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A Superpowered Destiny Unfolds In “Star Runner Chronicles: Fallen Star”

Star Runner: Fallen Star

Star Runner Chronicles: Fallen Star seems to be – at first glance – like a fairly familiar story. In some ways, it is—presenting us with a lot of things. Misunderstood teen with a mysterious past and special abilities, check; a dreamy love interest, check; a villainous corporate scheme, hell yeah—check! But what looks like a Superman-esque origin story about a powerful child from the stars goes beyond just a simple restructuring. It has strong and well-realized characters, and a bit more of a science fiction focus. Fallen Star is an engaging and uplifting story of friendship and self-acceptance. It’s something that’s so well worth a read!

Written by James Watson, Fallen Star first introduces us to seventeen-year old Aurora, and the county of Canahoga Falls. Aurora is a foster kid; she is starting her first day back at a new high school in the town she grew up in. In the midst of her struggles with fitting in, things begin to get even stranger than usual for her. Weird things start to happen such as Madison High, Canahoga Falls, and Aurora herself all having connections to the stars. Likewise, parts of Aurora’s past are literally and figuratively unearthed; suddenly, she finds herself with new abilities, new friends, and even some new enemies.

The characters are what really sets this origin story apart; most of my first impressions about them end up barely scratching the surface. For instance, in just the first pages of what seems to be a grander story for Aurora going forward, the narrative is already beginning to explore her relationship with her newfound powers in ways you might not expect. In fact, I am pleasantly surprised by the way the story handles her introspection. Things like her reaction to danger; what her powers poses to the people around her; the good she can do as she comes to better understand her own abilities.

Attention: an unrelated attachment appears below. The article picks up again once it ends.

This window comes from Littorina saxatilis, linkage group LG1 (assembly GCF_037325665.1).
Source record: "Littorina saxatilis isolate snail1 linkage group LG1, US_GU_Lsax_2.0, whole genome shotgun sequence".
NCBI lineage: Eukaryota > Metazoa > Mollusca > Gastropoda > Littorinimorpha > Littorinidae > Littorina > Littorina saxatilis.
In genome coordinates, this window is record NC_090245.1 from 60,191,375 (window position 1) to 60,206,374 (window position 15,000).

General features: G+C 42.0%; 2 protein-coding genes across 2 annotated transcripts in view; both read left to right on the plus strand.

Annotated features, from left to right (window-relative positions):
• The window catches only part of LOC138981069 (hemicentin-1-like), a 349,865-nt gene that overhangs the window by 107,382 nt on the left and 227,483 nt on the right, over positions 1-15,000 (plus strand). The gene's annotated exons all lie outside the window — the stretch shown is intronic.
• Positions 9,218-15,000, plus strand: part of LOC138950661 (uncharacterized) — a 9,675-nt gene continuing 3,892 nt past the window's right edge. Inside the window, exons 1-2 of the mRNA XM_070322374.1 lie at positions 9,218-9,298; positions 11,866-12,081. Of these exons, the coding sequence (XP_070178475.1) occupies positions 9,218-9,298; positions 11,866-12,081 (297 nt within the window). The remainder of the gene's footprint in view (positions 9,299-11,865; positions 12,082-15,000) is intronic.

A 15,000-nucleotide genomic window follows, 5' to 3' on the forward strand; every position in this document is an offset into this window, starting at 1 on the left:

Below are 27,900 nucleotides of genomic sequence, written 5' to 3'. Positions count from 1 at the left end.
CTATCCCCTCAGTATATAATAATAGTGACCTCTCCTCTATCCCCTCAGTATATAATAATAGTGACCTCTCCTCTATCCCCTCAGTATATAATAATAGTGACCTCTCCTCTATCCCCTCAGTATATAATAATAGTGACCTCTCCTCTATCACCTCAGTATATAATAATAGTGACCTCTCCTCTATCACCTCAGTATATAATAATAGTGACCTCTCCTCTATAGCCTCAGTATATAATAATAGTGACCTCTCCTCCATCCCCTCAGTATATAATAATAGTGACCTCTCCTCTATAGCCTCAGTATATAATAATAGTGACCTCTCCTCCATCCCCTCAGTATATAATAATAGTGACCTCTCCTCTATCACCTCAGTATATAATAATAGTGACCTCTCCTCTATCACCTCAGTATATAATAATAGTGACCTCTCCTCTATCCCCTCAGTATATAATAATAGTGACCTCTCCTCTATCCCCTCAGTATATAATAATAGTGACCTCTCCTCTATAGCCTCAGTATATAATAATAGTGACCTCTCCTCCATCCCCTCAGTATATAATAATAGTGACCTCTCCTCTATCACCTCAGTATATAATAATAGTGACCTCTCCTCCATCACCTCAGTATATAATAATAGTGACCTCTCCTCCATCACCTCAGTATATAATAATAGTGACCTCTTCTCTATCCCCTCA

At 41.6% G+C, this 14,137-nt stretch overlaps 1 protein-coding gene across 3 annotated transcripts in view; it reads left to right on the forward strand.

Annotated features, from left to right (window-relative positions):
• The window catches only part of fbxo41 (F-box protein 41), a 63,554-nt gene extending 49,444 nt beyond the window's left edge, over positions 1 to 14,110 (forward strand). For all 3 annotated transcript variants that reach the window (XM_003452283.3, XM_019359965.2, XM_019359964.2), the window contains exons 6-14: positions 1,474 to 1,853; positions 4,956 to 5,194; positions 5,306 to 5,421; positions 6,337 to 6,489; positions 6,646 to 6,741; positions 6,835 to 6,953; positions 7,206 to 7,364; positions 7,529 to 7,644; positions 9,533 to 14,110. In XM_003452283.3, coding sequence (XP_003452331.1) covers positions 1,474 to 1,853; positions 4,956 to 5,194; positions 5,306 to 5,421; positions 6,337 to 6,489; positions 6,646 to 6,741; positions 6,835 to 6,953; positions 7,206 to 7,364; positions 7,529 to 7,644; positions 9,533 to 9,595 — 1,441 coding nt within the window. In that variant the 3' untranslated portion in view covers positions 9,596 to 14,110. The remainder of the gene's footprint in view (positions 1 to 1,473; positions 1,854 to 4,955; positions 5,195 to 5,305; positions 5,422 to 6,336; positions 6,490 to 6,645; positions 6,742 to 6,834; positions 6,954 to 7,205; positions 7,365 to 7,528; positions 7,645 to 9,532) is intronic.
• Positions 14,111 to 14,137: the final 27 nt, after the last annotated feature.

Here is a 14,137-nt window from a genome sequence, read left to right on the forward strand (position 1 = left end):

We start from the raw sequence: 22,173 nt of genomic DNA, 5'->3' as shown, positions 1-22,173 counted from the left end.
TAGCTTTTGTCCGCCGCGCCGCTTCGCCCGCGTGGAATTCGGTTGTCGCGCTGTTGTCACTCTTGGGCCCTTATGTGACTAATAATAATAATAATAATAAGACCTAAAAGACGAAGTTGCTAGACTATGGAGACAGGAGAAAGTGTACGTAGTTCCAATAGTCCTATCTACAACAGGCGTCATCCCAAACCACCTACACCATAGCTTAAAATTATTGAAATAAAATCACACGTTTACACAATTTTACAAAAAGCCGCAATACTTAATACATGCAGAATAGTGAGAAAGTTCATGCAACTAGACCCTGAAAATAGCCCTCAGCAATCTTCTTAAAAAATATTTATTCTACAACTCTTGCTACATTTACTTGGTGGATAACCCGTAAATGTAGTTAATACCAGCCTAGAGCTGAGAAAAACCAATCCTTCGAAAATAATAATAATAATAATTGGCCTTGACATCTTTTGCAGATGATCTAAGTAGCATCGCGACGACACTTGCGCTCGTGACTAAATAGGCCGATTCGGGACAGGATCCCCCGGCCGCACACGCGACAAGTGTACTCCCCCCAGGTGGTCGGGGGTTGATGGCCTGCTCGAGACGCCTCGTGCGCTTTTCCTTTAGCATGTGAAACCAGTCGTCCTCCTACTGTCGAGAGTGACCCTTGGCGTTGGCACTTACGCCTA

Aurora’s new best friend Kristine also subverts the typical “gossipy cheerleader rival” trope. Firstly, she is more of an asset to Aurora. More specifically, her genuine friendship and intelligence as an aspiring scientist leads her to becoming an important part of Aurora’s story. The same goes for Scott. He’s a boy who sticks up for Aurora and truly makes an effort to connect with her. He even goes onto stand by her even through her darkest points. Fallen Star really just takes simple and familiar concepts, really making them work for its own characters.

Aurora is a well fleshed-out and interesting protagonist. It’s not just because her circumstances are particularly unique in the canon of comic books. Her actions and emotions themselves are engaging and compelling, as are the relationships she develops; it’s how the positive nature of those around her impact her for the better. I think it’s a mark of really good storytelling; a story that hits a lot of familiar origin story beats yet still manages to entertain and surprise. Such a promising start! It makes me very excited to see what James Watson and company have in store for the rest of the greater Star Runner Chronicles universe.

Did you have fun with this small piece of the Star Runner Chronicles series? Eager for more? In that case, Star Runner Chronicles: Fallen Star is now available at Comixology if you have yet to read it! What are some of your favorite origin stories? Sound off in the comments or send us your thoughts on Instagram or Twitter!

About the author

Harrison Ostrosky

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